bigtex wrote: ↑
Thu Nov 15, 2018 4:03 pm
I am wondering how hard it is to become a millionaire on an income of less than $100k? Is millionaire status still achievable by 50? by 40? At some point, expenses can't be reduced any further. At what point does income have to rise substantially in order to reach early financial independence goals? If all these investment calculators show that becoming a millionaire is attainable regardless of income, why do so few people ever reach a million dollar net worth? Do children usually end up more or less wealthy than their parents? Or is parent wealth compared to children not related?
There's no reason to target one million dollar specifically.
Let's pick a family with two earners making $31,000 each, for a household income of $62,000. That's the approximate US median household income.
In their 20s, they pay down debt, accumulate a down payment, and buy a modest house at the end of their 20s with a 30-year mortgage. They don't start saving and investing before the age of 30. Then, they work, live below their means, save, and invest from age 30 to 64. At age 65, they retire. Each would qualify for a annual $15,500 Social Security pension at age 66, but they decide that one of them will claim at age 65 and get $14,000 and the other will delay until 70 to get $20,000.
We'll assume, for simplicity, that their expenses are relatively level all along. Their mortgage is modest, and once it's paid, an equivalent HELOC is used to spread the cost of maintenance (kitchen remodel, roof, etc.).
How much should they save to retire with dignity? I'll use a similar calculation to what I've shown in the post The Mathematics of Retirement Investing
One of the spouses likes aggressive investing, but the other is risk averse. They compromise to holding a 50/50 stocks/bonds portfolio (with stocks subdivided between domestic and international, and bonds subdivided between nominal and inflation-indexed) all life long, during both work years and retirement. They know that market returns fluctuate, but, for planning purpose, they use a real
3.5% growth trend for such a balanced portfolio.
To retire with dignity, they'll need to:
- Accumulate ($20,000 X 5) = $100,000 to fill the gap in Social Security payments from age 65 to 69.
- Save and invest enough in a tax-deferred accounts to equalize ($62,000 - savings) with ($14,000 + $20,000 + portfolio withdrawals).
At a real 3.5% growth rate, investing $1000 per year for 35 years, from age 30 to 64, would grow to a total of $66,674 at age 65. Accumulating $100,000 requires $1,500 in annual savings and investing. At age 65 with a 50/50 portfolio, the VPW table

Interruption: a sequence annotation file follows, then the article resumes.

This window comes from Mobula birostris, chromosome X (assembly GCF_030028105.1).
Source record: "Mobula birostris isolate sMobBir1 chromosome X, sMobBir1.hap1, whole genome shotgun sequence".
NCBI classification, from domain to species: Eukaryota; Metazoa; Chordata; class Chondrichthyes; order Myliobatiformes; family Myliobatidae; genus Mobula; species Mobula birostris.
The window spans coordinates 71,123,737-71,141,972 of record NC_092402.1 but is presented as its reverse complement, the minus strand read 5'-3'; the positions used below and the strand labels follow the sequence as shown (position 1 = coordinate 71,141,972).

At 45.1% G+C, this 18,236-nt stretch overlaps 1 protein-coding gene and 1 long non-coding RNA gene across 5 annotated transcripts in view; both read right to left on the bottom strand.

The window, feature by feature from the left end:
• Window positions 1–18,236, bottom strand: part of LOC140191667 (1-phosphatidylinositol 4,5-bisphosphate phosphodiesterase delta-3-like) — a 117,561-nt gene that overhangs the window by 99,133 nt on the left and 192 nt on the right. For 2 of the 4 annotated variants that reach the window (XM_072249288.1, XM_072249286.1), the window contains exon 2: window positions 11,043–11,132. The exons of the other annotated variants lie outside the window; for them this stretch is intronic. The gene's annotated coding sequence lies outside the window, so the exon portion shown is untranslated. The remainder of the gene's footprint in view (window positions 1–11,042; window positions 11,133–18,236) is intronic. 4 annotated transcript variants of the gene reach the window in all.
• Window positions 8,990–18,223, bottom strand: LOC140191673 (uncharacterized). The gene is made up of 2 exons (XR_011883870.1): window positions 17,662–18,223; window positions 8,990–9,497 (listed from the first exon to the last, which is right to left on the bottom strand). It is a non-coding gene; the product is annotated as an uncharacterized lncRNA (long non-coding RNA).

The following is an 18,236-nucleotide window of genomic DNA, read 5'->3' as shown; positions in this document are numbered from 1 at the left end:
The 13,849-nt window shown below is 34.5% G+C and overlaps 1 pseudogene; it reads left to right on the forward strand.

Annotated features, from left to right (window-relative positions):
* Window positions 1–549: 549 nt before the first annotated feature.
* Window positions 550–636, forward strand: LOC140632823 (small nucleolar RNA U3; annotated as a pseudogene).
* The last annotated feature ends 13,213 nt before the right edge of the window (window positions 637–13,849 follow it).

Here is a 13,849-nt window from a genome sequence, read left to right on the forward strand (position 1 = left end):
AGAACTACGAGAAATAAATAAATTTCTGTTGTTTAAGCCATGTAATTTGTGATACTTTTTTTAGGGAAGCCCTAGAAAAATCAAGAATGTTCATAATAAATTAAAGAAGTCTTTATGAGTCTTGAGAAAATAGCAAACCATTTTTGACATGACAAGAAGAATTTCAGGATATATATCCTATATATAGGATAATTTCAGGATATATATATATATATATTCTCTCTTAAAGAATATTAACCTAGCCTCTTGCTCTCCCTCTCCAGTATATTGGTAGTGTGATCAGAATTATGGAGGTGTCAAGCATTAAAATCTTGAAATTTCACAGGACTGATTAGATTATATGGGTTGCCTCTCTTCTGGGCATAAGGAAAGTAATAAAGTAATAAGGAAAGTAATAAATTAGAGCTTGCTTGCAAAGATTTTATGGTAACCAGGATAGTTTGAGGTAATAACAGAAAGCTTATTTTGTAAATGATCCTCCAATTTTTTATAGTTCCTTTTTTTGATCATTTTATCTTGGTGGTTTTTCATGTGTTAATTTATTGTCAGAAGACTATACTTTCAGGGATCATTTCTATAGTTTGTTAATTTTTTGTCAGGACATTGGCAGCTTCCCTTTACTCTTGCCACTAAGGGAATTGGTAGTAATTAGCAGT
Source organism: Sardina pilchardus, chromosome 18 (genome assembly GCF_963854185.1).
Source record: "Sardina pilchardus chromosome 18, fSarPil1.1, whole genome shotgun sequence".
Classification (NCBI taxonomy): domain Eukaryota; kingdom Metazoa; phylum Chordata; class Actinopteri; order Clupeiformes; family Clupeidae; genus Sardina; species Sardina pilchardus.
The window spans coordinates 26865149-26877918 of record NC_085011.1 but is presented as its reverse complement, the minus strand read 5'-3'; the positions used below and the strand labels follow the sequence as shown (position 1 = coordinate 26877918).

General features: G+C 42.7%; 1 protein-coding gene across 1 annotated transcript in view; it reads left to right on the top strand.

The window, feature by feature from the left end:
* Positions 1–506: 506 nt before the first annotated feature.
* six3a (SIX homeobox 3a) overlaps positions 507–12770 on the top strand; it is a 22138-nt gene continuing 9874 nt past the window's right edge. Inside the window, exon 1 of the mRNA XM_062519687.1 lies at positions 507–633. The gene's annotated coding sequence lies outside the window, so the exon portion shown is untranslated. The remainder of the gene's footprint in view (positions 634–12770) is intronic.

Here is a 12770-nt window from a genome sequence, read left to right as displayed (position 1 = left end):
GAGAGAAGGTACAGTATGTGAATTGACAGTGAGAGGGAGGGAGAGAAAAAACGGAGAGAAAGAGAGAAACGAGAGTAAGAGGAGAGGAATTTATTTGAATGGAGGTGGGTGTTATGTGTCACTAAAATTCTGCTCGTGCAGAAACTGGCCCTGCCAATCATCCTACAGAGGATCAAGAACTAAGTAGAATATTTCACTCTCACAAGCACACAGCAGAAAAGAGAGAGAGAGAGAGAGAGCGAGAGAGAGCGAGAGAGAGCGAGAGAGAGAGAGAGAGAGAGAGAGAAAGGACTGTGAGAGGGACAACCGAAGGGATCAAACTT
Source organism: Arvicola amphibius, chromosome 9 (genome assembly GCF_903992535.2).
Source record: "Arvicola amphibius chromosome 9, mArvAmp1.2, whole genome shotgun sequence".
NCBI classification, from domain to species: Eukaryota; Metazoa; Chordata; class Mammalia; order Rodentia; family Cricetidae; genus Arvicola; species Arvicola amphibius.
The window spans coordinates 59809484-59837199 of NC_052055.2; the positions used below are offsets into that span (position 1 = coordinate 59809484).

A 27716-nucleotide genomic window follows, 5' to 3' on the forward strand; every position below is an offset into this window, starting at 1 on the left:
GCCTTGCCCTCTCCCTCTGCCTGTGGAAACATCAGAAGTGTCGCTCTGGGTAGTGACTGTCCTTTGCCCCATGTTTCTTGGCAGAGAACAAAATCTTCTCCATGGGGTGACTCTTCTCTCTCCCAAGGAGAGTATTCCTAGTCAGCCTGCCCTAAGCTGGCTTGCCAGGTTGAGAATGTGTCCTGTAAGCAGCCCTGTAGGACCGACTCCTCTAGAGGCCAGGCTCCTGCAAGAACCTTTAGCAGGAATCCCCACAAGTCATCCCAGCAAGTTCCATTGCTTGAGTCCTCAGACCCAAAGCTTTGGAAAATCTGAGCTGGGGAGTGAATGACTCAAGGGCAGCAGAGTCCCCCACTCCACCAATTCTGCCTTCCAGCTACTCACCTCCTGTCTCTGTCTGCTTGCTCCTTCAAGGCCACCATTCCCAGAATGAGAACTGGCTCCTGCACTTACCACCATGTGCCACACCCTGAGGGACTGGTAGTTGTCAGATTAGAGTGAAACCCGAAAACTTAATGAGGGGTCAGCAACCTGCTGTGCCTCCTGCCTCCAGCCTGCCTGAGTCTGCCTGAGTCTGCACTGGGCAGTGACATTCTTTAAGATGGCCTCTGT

allows for a 4.8% withdrawal percentage. Multiplying $66,674 by 4.8% gives $3,200. In other words, each additional $1,000 in annual savings would project into portfolio withdrawals fluctuating
from $3,200 in retirement; that's 3.2 times the annual savings.
So we want to find the additional savings such that ($62,000 - $1,500 - additional savings) = ($14,000 + $20,000 + 3.2 X additional savings).
Code: Select all
S = additional savings
$62,000 - $1,500 - S = $14,000 + $20,000 + 3.2 S
$60,500 - S = $34,000 + 3.2 S
$60,500 - $34,000 = 3.2 S + S
$26,500 = 4.2 S
S = $26,500 / 4.2 = $6,310
So, the household must save ($1,500 + $6310) =
$7,810 annually into a tax-deferred account, from 30 to 64, living on the equivalent of a ($62,000 - $7,810) =
$54,190 pre-tax income to preserve a relatively similar (but fluctuating) standard of living in retirement. Such savings would grow toward a ($7,810 / $1,000 X $66,674) =
This couple doesn't need a million dollar portfolio to retire with dignity. It only needs approximately half as much in inflation-adjusted terms!
What the calculations above are suggesting is a dynamic
savings rate. It projects variable percentage withdrawals back into accumulation years. Similar to VPW, it requires annual calculations without taking the past into account. Let me illustrate this.
At age 30, starting with a $0 portfolio, according to the above calculations, they need to save $7,810 into a tax-deferred account. That's a 12.6% savings rate.
Every year, they redo the above calculations based on their current portfolio balance and current income, using an updated investment horizon. At age 35, for example, maybe they've been unlucky and their portfolio has only grown to $37,500 (inflation-adjusted) . The household income is still $62,000. Let's do the calculations, keeping the constant real 3.5% portfolio growth trend but for a 30 year investment horizon from age 35 to 64.
In 30 years, $37,500 would grow to $105,255. This would cover the Social Security gap and allow for an additional ($5,255 X 4.8%) =
$252 VPW portfolio withdrawal. In 30 years, investing $1000 per year would grow to a total of $51,623 and allow for a ($51,623 X 4.8%) =
$2,478 VPW withdrawal.
We want to find the additional savings such that ($62,000 - additional savings) = ($14,000 + $20,000 + $252 + 2.478 X additional savings).
Code: Select all
S = additional savings
$62,000 - S = $14,000 + $20,000 + $252 + 2.478 S
$62,000 - S = $34,252 + 2.478 S
$62,000 - $34,252 = 2.478 S + S
$27,748 = 3.478 S
S = $27,748 / 3.478 = $7,978
So, the household must save $7,978 at age 35 into a tax-deferred account, living on the equivalent of a ($62,000 - $7,978) =
$54,022 pre-tax income. That's a 12.9% savings rate
See how the savings rate fluctuates according to market returns. Lower market returns leads to a slightly higher savings rate, naturally letting them buy slightly more investment assets when they're down. Higher market returns would lead to a slightly lower savings rate, naturally letting them buy slightly less investment assets when they're up. Maybe I should start a thread called Variable Savings Rate (VSR) as a prelude for Variable Percentage Withdrawal (VPW).
I just started a new thread The Variable Savings Rate (VSR) -- an accumulation-time prelude to VPW